Looking to see if there are any obvious seasonal trends may help you decide when to promote certain products too. For example, we’ve looked at the term sunloungers to determine if there are any seasonal peaks and when these occur. From the graph below you can see that over the past five years, popularity for sunloungers peaks in the spring and summer and then dies right down again in the winter. This is something you may expect, but even for more obscure products, this is still a handy way to determine if there are any peaks and troughs in interest.

You can also make great use of the seasonal trends to mark out your content calendar. You’ll be able to make sure you’re talking about the right topics at the right time across your site and social channels.

Tip: Remember that these peaks are based on when people are actively interested in a topic, so don’t leave it too late to get on board with new content creation. Try and get your content ready to go just as the trend starts or even just before, so you’re in the best position to catch as many fish as possible.

Dig a bit deeper for targeting purposes

Once you’ve got a decent topic – you can dip deeper to get even more useful findings out of Google Trends.

You might want to start by looking at the interest by sub region section. Here you can identify which parts of the country are most interested in your topic, and then go even further to explore metro and city data too. By finding out the precise locations where your product or keyword is having the biggest impact, you can target areas on social or create content which is directed at particular places or regions.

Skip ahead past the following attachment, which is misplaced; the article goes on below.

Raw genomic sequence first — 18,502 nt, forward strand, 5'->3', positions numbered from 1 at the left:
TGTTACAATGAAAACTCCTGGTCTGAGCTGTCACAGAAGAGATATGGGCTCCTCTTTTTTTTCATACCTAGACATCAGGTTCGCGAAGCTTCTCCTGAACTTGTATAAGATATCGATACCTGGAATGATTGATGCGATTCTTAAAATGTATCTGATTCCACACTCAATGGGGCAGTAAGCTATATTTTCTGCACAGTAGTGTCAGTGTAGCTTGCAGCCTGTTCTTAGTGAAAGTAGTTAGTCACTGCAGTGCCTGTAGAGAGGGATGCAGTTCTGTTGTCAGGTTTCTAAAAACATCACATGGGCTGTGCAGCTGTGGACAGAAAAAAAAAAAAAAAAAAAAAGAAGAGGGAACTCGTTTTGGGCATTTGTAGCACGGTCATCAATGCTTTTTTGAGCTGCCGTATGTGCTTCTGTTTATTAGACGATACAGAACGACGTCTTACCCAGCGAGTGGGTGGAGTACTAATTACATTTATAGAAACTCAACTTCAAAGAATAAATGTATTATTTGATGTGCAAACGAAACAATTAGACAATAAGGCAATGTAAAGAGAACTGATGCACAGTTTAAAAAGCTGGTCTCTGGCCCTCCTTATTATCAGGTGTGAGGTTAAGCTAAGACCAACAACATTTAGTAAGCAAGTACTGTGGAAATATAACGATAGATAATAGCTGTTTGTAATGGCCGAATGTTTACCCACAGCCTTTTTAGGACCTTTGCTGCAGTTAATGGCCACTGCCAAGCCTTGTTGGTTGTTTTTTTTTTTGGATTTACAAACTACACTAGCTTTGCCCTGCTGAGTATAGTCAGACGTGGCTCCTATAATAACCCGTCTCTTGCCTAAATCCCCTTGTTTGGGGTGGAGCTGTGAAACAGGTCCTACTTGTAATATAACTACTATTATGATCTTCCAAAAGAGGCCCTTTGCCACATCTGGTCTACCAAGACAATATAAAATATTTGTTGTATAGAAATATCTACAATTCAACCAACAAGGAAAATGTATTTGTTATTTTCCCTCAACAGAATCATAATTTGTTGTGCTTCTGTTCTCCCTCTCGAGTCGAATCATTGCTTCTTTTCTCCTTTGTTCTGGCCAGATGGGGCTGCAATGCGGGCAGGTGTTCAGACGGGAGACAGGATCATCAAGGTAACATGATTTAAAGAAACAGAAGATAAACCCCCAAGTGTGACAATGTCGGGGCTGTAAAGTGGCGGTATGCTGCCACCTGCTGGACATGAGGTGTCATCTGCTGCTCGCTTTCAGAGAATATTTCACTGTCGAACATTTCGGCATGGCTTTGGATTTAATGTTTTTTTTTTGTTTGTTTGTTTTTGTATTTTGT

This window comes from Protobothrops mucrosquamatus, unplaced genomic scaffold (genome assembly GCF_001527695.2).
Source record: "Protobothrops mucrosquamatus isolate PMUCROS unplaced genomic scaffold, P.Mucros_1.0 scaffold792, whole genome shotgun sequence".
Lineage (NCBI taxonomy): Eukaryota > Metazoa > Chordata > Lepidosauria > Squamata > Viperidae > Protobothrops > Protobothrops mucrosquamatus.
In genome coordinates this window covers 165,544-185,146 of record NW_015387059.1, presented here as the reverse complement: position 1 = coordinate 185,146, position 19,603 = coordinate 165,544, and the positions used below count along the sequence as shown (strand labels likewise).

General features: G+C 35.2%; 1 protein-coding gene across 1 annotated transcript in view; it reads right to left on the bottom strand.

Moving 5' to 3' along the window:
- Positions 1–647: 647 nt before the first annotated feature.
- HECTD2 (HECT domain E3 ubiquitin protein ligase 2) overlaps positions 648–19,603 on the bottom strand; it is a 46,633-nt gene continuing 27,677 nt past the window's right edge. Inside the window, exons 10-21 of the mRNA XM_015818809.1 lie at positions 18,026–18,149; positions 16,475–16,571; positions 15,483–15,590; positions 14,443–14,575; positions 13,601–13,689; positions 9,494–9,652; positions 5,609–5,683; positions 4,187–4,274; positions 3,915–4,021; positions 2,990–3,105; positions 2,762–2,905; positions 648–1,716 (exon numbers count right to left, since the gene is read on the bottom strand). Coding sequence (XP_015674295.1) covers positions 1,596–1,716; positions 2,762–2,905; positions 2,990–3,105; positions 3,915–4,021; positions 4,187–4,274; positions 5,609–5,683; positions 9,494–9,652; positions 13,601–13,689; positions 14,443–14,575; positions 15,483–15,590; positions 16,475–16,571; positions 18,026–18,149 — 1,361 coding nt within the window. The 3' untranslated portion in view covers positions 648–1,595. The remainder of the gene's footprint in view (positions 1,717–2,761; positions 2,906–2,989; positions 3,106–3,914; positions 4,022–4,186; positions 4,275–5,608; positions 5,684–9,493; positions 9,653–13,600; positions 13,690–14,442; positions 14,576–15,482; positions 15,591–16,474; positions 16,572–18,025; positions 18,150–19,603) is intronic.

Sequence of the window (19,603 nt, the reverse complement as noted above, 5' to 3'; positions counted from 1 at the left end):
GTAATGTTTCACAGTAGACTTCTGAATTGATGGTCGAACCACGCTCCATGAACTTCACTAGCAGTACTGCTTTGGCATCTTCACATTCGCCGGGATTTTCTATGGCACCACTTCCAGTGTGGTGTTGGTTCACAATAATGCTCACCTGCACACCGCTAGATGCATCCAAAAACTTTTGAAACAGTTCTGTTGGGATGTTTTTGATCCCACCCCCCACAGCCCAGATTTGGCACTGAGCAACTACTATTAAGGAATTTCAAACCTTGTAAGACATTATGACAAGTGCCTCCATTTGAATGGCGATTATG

Looking at kitchens again as an example, we can see that Northern Ireland and Wales are leading the way from a sub region point of view, so is there anything we can do with this information from a targeting perspective? If we drill down further into the cities, our top three are listed as Bolton, Bristol and Leicester – so perhaps it’s time for a social campaign targeting people in those areas? This can also help with hotspot PR stories too – as you can see where the interest is highest, you can target specific publications within those areas with your press release.

Check out how your brand is doing

If you’re working for, or own a relatively established brand, you can use Google Trends to keep an eye on how things are going. You can see how awareness of the brand has fluctuated over time which, if positive, is great for justifying brand-building activities. As an example, we’ve popped H&M, New Look and Asos into the search bar to see how they compare. This may not be so useful for smaller brands as there might not be enough data to work with, but we think it’s a handy tip to know all the same.

Tip: Adding a couple of competitors into the mix can be good to help you see where you stand as a brand overall.

 

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Stacey Cavagnetto

Content & PR Lead

You’ll find Stacey shooting hoops on the netball court, that is if she’s not binge watching something on Netflix. She likes to keep herself on her toes, whether it’s from 15 years of ballet, or terrifying herself with a horror movie. Not that any of that would keep her from sleeping; she relates strongly to the ever-drowsy Koala as she’s a big fan of snoozing.